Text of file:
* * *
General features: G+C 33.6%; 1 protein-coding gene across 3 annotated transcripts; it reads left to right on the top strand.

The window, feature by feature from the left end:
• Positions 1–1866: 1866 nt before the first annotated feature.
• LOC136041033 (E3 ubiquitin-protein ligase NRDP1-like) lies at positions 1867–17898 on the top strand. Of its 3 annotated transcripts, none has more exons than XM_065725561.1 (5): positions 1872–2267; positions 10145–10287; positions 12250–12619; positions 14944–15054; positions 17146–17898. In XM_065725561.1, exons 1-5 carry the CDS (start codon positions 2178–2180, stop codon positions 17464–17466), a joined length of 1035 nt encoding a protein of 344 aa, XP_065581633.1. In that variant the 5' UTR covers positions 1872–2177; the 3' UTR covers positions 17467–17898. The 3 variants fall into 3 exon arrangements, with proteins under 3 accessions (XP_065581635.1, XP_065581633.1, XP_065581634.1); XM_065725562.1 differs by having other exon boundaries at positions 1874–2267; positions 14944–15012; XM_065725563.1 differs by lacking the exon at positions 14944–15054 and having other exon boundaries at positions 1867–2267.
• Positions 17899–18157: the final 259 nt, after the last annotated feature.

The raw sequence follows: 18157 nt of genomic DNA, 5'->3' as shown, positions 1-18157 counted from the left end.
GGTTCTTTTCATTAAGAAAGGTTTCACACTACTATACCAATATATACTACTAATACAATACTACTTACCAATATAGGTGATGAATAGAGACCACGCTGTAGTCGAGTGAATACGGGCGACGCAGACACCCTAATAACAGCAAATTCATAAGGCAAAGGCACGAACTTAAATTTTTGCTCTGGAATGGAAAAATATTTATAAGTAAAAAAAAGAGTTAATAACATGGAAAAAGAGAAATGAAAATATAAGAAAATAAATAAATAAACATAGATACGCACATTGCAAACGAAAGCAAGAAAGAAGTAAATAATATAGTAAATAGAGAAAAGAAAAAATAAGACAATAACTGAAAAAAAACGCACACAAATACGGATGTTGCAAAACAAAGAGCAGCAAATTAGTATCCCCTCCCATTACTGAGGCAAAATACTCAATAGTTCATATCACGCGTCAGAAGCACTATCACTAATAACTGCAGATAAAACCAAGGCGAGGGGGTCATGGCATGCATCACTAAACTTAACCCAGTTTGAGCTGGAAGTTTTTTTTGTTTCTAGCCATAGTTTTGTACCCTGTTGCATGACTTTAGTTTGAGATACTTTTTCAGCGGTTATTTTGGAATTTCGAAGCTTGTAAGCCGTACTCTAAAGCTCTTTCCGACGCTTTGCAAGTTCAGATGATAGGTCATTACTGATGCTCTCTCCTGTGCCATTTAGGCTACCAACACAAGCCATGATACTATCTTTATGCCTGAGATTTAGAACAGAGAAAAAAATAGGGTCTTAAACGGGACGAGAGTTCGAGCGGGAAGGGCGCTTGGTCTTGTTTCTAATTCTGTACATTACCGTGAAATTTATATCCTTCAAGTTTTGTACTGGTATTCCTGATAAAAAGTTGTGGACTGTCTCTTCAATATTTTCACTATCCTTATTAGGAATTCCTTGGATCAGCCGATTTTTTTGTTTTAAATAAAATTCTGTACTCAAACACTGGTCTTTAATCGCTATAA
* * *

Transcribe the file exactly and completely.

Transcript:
General features: G+C 33.6%; 1 protein-coding gene across 3 annotated transcripts; it reads left to right on the top strand.

The window, feature by feature from the left end:
• Positions 1–1866: 1866 nt before the first annotated feature.
• LOC136041033 (E3 ubiquitin-protein ligase NRDP1-like) lies at positions 1867–17898 on the top strand. Of its 3 annotated transcripts, none has more exons than XM_065725561.1 (5): positions 1872–2267; positions 10145–10287; positions 12250–12619; positions 14944–15054; positions 17146–17898. In XM_065725561.1, exons 1-5 carry the CDS (start codon positions 2178–2180, stop codon positions 17464–17466), a joined length of 1035 nt encoding a protein of 344 aa, XP_065581633.1. In that variant the 5' UTR covers positions 1872–2177; the 3' UTR covers positions 17467–17898. The 3 variants fall into 3 exon arrangements, with proteins under 3 accessions (XP_065581635.1, XP_065581633.1, XP_065581634.1); XM_065725562.1 differs by having other exon boundaries at positions 1874–2267; positions 14944–15012; XM_065725563.1 differs by lacking the exon at positions 14944–15054 and having other exon boundaries at positions 1867–2267.
• Positions 17899–18157: the final 259 nt, after the last annotated feature.

The raw sequence follows: 18157 nt of genomic DNA, 5'->3' as shown, positions 1-18157 counted from the left end.
GGTTCTTTTCATTAAGAAAGGTTTCACACTACTATACCAATATATACTACTAATACAATACTACTTACCAATATAGGTGATGAATAGAGACCACGCTGTAGTCGAGTGAATACGGGCGACGCAGACACCCTAATAACAGCAAATTCATAAGGCAAAGGCACGAACTTAAATTTTTGCTCTGGAATGGAAAAATATTTATAAGTAAAAAAAAGAGTTAATAACATGGAAAAAGAGAAATGAAAATATAAGAAAATAAATAAATAAACATAGATACGCACATTGCAAACGAAAGCAAGAAAGAAGTAAATAATATAGTAAATAGAGAAAAGAAAAAATAAGACAATAACTGAAAAAAAACGCACACAAATACGGATGTTGCAAAACAAAGAGCAGCAAATTAGTATCCCCTCCCATTACTGAGGCAAAATACTCAATAGTTCATATCACGCGTCAGAAGCACTATCACTAATAACTGCAGATAAAACCAAGGCGAGGGGGTCATGGCATGCATCACTAAACTTAACCCAGTTTGAGCTGGAAGTTTTTTTTGTTTCTAGCCATAGTTTTGTACCCTGTTGCATGACTTTAGTTTGAGATACTTTTTCAGCGGTTATTTTGGAATTTCGAAGCTTGTAAGCCGTACTCTAAAGCTCTTTCCGACGCTTTGCAAGTTCAGATGATAGGTCATTACTGATGCTCTCTCCTGTGCCATTTAGGCTACCAACACAAGCCATGATACTATCTTTATGCCTGAGATTTAGAACAGAGAAAAAAATAGGGTCTTAAACGGGACGAGAGTTCGAGCGGGAAGGGCGCTTGGTCTTGTTTCTAATTCTGTACATTACCGTGAAATTTATATCCTTCAAGTTTTGTACTGGTATTCCTGATAAAAAGTTGTGGACTGTCTCTTCAATATTTTCACTATCCTTATTAGGAATTCCTTGGATCAGCCGATTTTTTTGTTTTAAATAAAATTCTGTACTCAAACACTGGTCTTTAATCGCTATAA